- Below average customer support

VW Vento

Owners liked:
- Well-built, robust, European sedan
- Clean and contemporary styling.
- Competitive pricing, especially for a German car
- Stunning diesel engine.
- Mature suspension setup. Balanced ride & handling
- Segment firsts : Reach adjust steering, gear recommender, adjustable driver armrest etc.
- All-rounded nature; Jack of all trades

Owners disliked:
- 6.99L Trendline (entry) variant is simply too basic. No Comfortline (middle) variant
- Petrol engine isn't as impressive as the diesel. Average low rpm response
- Electric power steering. The Vento deserves a pure hydraulic unit
- Some goodies missing (steering-mounted audio controls, AUX / USB stereo, dead pedal & folding rear seat)
- Thin 47 dealer all-India network.
- VW's long-term ownership costs are unknown

Maruti SX4:

Owners liked:
- Value-driven pricing
- Solid build quality
- Quick petrol engine
- Safety features on offer
- Spacious and well-spec'ed interiors
- Fantastic Maruti service

Owners disliked:
- Stiff ride quality at low speeds
- Lack of overall quality
- Sub-par fit and finish for the price
- Low engine refinement levels
- Rear seat center-hump

Fiat Linea:

Owners liked:
- Elegant styling
- Solid build quality
- Fuel-efficient diesel
- Brilliant handling & dynamics
- Mature ride quality
- Top level of equipment

Owners disliked:
- Compact rear seat confines
- Lack of outright performance (either engine)
- Interior fit, finish and quality are below average
- Shoddy after-sales support
- Niggling issues

NOTE : Competitor information sourced from the Team-BHP Ownership Review Section (except Vento, which is from GTO's review).

Last edited by Zappo : 28th April 2011 at 16:34.
Zappo is offline   (41) Thanks
Old 28th April 2011, 16:36   #7
Join Date: Apr 2011
Location: Bangalore
Posts: 96
Thanked: 40 Times
Default re: Review: 2nd-gen Hyundai Verna (2011)

Great stuff Zappo!! Bravo! this is before i even read your entire review. Just amazing to see a detailed from the moderator before the launch of the car.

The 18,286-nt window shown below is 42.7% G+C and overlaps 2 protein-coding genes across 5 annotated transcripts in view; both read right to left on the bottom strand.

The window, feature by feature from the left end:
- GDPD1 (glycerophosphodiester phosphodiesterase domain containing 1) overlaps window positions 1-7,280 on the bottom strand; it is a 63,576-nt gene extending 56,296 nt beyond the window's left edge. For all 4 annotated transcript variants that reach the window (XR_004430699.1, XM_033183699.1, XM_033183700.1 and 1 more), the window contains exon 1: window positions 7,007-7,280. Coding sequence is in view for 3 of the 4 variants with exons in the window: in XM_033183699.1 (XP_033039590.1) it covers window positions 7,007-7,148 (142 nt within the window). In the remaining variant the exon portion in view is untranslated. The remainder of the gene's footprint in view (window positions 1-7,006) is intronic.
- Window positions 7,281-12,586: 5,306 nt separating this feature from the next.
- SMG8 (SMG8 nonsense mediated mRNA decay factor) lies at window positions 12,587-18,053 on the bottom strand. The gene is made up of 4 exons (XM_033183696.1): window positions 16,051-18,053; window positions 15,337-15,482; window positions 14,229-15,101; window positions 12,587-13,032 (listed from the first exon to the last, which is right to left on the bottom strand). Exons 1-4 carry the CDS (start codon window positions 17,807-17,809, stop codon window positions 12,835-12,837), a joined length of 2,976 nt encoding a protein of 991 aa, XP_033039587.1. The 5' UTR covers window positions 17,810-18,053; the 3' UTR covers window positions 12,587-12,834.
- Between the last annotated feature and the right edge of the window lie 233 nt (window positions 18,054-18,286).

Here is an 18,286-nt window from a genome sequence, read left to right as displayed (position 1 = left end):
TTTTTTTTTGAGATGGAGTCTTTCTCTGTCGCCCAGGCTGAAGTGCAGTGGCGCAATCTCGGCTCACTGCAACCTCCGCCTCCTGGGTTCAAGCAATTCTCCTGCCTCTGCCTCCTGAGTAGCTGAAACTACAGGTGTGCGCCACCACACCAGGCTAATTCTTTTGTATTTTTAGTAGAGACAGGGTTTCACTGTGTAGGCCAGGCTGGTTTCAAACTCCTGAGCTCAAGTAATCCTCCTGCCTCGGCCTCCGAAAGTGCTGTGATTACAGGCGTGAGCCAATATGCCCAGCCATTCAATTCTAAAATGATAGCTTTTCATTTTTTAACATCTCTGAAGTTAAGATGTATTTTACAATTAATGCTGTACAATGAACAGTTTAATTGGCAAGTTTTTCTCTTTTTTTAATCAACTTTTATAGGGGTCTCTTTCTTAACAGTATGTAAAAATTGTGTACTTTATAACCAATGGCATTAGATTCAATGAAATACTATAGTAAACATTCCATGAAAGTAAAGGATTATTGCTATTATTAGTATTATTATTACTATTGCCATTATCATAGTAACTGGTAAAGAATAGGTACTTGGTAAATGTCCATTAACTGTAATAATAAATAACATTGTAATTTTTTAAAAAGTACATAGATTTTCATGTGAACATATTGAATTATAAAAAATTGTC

kumarsiddhi is offline   (2) Thanks
Old 28th April 2011, 16:57   #8
Senior - BHPian
Latheesh's Avatar
Join Date: Dec 2007
Location: Kannur
Posts: 3,565
Thanked: 5,619 Times
Default re: Review: 2nd-gen Hyundai Verna (2011)

Great review, after reading so many conflicting reviews I was eagerly waiting for TBHP one. My friend's family is planning to buy a sedan and I suggested new Verna. But looking at the rear leg room and underthigh support i do not think it is good option for them as my friend's parents/in-laws will find it difficult. Is it really a deal breaker? Will take final decision after the test drive.

Kudos to Hyundai team for bringing such a wonderful product to India. Vento, SX4 and upcoming New Fiesta, tough time ahead for H-City for sure!

Last edited by Latheesh : 28th April 2011 at 17:03.
Latheesh is online now  
Old 28th April 2011, 17:00   #9
Senior - BHPian
Join Date: Apr 2010
Location: Chennai
Posts: 1,150
Thanked: 889 Times
Default re: Review: 2nd-gen Hyundai Verna (2011)

Atlast here it comes. You guys made us wait for a really long time, but it seems its well worth the wait and much more. As of now, this is the most complete review of the all-new Verna/Accent I have ever read. And thats including the reviews in international publications.

Bravo! Great work, and a great car to top it up! I am very sure the all-new Verna is going to set the sales charts on fire.